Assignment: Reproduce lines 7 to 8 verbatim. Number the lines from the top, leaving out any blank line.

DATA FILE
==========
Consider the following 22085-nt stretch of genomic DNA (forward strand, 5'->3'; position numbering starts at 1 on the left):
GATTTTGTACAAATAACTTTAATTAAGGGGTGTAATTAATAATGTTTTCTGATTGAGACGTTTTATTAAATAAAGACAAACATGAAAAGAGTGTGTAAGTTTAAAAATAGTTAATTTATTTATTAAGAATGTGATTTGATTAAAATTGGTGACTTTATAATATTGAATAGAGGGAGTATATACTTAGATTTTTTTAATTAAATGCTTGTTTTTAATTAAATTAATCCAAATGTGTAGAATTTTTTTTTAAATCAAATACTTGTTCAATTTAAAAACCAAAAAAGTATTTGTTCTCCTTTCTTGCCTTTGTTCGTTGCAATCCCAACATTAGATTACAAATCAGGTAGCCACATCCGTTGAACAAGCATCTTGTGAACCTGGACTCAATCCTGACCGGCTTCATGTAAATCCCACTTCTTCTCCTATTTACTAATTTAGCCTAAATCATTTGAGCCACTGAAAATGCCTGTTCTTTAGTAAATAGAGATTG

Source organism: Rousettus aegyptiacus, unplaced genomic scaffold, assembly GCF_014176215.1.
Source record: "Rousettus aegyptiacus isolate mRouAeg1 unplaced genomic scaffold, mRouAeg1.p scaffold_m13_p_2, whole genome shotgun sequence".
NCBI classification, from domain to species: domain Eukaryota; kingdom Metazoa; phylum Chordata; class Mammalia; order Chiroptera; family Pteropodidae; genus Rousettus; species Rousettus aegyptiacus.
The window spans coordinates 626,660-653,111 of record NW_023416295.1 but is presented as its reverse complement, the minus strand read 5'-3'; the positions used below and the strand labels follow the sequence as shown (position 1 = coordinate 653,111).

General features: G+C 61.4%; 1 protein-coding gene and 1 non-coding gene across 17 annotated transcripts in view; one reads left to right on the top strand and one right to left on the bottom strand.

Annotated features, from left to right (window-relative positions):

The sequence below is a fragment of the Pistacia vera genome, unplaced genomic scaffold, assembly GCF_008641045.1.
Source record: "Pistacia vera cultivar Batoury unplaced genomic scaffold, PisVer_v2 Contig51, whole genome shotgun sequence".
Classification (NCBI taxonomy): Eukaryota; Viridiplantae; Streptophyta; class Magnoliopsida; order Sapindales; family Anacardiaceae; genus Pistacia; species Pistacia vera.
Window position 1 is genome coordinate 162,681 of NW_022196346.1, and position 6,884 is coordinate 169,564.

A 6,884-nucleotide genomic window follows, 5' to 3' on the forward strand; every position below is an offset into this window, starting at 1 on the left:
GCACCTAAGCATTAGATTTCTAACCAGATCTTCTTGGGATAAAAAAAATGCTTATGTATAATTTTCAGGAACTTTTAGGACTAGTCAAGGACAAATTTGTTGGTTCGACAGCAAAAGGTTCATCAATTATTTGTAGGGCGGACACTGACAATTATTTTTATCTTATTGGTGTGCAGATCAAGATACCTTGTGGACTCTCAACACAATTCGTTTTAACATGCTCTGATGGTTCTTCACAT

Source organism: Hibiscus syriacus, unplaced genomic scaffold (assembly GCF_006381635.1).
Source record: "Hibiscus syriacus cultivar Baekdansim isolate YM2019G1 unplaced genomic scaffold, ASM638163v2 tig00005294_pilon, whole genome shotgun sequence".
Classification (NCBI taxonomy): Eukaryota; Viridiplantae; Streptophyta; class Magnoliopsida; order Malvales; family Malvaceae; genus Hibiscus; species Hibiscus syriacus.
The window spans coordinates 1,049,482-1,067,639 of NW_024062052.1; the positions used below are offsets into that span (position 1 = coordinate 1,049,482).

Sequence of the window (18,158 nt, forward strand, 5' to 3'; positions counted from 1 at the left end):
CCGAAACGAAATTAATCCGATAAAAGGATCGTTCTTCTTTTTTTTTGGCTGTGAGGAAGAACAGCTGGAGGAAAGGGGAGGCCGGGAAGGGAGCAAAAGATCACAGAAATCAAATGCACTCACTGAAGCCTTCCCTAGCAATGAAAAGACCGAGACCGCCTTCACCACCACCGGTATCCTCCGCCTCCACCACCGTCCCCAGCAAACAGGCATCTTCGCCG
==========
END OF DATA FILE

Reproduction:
General features: G+C 61.4%; 1 protein-coding gene and 1 non-coding gene across 17 annotated transcripts in view; one reads left to right on the top strand and one right to left on the bottom strand.

Annotated features, from left to right (window-relative positions):